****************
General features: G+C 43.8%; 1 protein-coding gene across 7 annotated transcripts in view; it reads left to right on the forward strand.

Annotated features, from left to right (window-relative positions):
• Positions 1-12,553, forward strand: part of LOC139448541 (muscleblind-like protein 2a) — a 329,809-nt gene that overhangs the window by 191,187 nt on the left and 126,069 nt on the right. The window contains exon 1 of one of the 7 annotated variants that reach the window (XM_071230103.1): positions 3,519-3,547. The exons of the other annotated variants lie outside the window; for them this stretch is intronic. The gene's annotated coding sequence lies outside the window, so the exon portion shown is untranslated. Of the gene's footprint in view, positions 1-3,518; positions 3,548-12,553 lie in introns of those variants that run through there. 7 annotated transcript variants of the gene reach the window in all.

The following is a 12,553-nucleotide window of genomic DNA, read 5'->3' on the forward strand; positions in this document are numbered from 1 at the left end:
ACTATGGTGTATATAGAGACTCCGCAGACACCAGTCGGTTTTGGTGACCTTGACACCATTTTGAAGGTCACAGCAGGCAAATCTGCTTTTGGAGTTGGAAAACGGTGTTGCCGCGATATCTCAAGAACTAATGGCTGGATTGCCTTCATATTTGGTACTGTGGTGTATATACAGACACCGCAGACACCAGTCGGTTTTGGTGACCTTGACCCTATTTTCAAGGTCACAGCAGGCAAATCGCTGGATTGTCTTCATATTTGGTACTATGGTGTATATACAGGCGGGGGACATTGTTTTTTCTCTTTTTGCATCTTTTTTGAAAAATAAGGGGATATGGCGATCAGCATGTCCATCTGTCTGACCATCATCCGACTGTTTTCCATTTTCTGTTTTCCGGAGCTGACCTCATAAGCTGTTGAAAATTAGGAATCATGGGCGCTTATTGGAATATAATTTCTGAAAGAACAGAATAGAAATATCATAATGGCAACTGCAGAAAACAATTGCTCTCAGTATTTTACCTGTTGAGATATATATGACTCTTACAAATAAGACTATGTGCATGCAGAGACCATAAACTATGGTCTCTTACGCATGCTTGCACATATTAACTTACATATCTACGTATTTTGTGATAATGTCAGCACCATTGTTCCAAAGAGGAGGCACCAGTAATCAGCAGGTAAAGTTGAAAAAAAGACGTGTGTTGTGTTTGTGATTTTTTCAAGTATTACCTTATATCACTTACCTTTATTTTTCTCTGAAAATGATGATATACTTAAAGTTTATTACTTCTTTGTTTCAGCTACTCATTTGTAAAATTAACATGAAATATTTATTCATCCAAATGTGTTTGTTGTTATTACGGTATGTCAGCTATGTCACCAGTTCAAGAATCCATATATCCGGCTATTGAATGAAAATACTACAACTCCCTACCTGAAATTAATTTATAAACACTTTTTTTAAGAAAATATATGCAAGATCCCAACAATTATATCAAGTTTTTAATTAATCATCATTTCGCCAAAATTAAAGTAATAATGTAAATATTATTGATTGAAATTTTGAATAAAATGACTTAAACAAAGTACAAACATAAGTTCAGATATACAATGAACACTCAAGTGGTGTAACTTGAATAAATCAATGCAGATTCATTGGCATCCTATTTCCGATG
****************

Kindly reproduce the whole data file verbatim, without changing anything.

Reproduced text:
General features: G+C 43.8%; 1 protein-coding gene across 7 annotated transcripts in view; it reads left to right on the forward strand.

Annotated features, from left to right (window-relative positions):
• Positions 1-12,553, forward strand: part of LOC139448541 (muscleblind-like protein 2a) — a 329,809-nt gene that overhangs the window by 191,187 nt on the left and 126,069 nt on the right. The window contains exon 1 of one of the 7 annotated variants that reach the window (XM_071230103.1): positions 3,519-3,547. The exons of the other annotated variants lie outside the window; for them this stretch is intronic. The gene's annotated coding sequence lies outside the window, so the exon portion shown is untranslated. Of the gene's footprint in view, positions 1-3,518; positions 3,548-12,553 lie in introns of those variants that run through there. 7 annotated transcript variants of the gene reach the window in all.

The following is a 12,553-nucleotide window of genomic DNA, read 5'->3' on the forward strand; positions in this document are numbered from 1 at the left end:
ACTATGGTGTATATAGAGACTCCGCAGACACCAGTCGGTTTTGGTGACCTTGACACCATTTTGAAGGTCACAGCAGGCAAATCTGCTTTTGGAGTTGGAAAACGGTGTTGCCGCGATATCTCAAGAACTAATGGCTGGATTGCCTTCATATTTGGTACTGTGGTGTATATACAGACACCGCAGACACCAGTCGGTTTTGGTGACCTTGACCCTATTTTCAAGGTCACAGCAGGCAAATCGCTGGATTGTCTTCATATTTGGTACTATGGTGTATATACAGGCGGGGGACATTGTTTTTTCTCTTTTTGCATCTTTTTTGAAAAATAAGGGGATATGGCGATCAGCATGTCCATCTGTCTGACCATCATCCGACTGTTTTCCATTTTCTGTTTTCCGGAGCTGACCTCATAAGCTGTTGAAAATTAGGAATCATGGGCGCTTATTGGAATATAATTTCTGAAAGAACAGAATAGAAATATCATAATGGCAACTGCAGAAAACAATTGCTCTCAGTATTTTACCTGTTGAGATATATATGACTCTTACAAATAAGACTATGTGCATGCAGAGACCATAAACTATGGTCTCTTACGCATGCTTGCACATATTAACTTACATATCTACGTATTTTGTGATAATGTCAGCACCATTGTTCCAAAGAGGAGGCACCAGTAATCAGCAGGTAAAGTTGAAAAAAAGACGTGTGTTGTGTTTGTGATTTTTTCAAGTATTACCTTATATCACTTACCTTTATTTTTCTCTGAAAATGATGATATACTTAAAGTTTATTACTTCTTTGTTTCAGCTACTCATTTGTAAAATTAACATGAAATATTTATTCATCCAAATGTGTTTGTTGTTATTACGGTATGTCAGCTATGTCACCAGTTCAAGAATCCATATATCCGGCTATTGAATGAAAATACTACAACTCCCTACCTGAAATTAATTTATAAACACTTTTTTTAAGAAAATATATGCAAGATCCCAACAATTATATCAAGTTTTTAATTAATCATCATTTCGCCAAAATTAAAGTAATAATGTAAATATTATTGATTGAAATTTTGAATAAAATGACTTAAACAAAGTACAAACATAAGTTCAGATATACAATGAACACTCAAGTGGTGTAACTTGAATAAATCAATGCAGATTCATTGGCATCCTATTTCCGATG